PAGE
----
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Science

'Some patients never get a diagnosis'

One in 17 people suffers from a rare disease. On February 28, organizations raise awareness about the illnesses. Research about rare diseases is difficult, because there are only few cases of each individual illness.

DW: When is an illness considered a rare disease?

Alastair Kent: A rare disease is defined in the European Union as a disease that affects fewer than five in 10,000 people. That's an artificial line drawn in the sand. The reason that it's been set at that level is that in America, there are so-called "orphan drugs" that are intended to treat fewer than 200,000 US citizens. That's roughly equivalent in the EU to the five in 10,000 level.

Orphan drugs are designed to treat rare conditions, so they wouldn't be financially attractive to industry under normal circumstances. There is a set of incentives manufacturers can benefit from if they develop drugs for rare conditions. They're called orphans because without a bit of extra help, they'd never see the light of day.

Who is most likely to get rare diseases?

There are about 6,000 or 7,000 rare diseases. 80 percent of them at least are genetic in origin, so they're passed down in families. And at least 75 percent of rare diseases occur in childhood or can even be visible in the baby before birth.

How many people have rare diseases?

We estimate that rare diseases affect one in 17 people. In the UK for example, there are about 3.5 million people with a rare disease in a population of 65 million. In Europe, probably around 20 or 25 million people are affected by rare diseases. It's a huge number, but because there are so many individual rare conditions, each one only affects a relatively small population.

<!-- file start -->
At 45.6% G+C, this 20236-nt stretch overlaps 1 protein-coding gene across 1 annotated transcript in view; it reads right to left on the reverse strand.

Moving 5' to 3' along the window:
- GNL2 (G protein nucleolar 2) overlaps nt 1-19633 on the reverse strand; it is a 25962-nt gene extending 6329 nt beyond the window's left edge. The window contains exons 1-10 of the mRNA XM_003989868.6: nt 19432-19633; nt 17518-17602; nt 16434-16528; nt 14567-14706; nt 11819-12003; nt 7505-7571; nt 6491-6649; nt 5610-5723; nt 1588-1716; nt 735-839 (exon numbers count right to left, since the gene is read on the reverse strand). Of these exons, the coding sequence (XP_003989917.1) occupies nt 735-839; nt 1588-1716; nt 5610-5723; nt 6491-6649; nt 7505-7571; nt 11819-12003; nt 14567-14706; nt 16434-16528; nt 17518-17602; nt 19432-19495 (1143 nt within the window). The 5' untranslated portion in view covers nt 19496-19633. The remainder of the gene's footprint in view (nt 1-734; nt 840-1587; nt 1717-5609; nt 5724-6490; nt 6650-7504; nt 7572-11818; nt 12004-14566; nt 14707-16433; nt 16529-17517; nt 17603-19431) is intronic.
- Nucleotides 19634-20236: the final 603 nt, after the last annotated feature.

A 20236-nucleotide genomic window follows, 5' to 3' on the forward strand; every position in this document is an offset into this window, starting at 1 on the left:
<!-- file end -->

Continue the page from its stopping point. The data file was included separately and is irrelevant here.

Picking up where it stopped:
Großbritannien Alastair Kent

Sir Alastair Kent, Chairman of Rare Disease UK

What are the biggest problems with rare diseases?

They're difficult to get therapies developed for, because doing clinical trials is a problem with the population spread over the whole of Europe, so you need to bring people together across national boundaries to get the numbers for a clinical trial. And of course getting medical expertise is challenging, because with a dispersed population, most doctors don't have the opportunity to build up the expert knowledge they would need to be able to manage patients with these conditions well.

Rare diseases are also difficult to diagnose, because doctors don't see them frequently. Across Europe, delays in diagnosis are wide-spread. We did a survey a couple of years ago in the UK that showed that almost everybody waits for some period of time and a significant portion of people spend years looking for a diagnosis. Some never actually get a diagnosis. That means you can't understand what's happened, you can't plan for what's going to come. If there is a treatment, you don't get it, so you or your child is allowed to become worse than they need to be.

Rare Disease Day is held on February 28 this year. What is its objective?

This is the eighth annual Rare Disease Day. It's on the 29th of February, because that's a rare day. Of course in years where there isn't one, we celebrate it on the nearest day, the 28th. The aim is to raise awareness for rare diseases, for the fact that there are millions of people affected by them.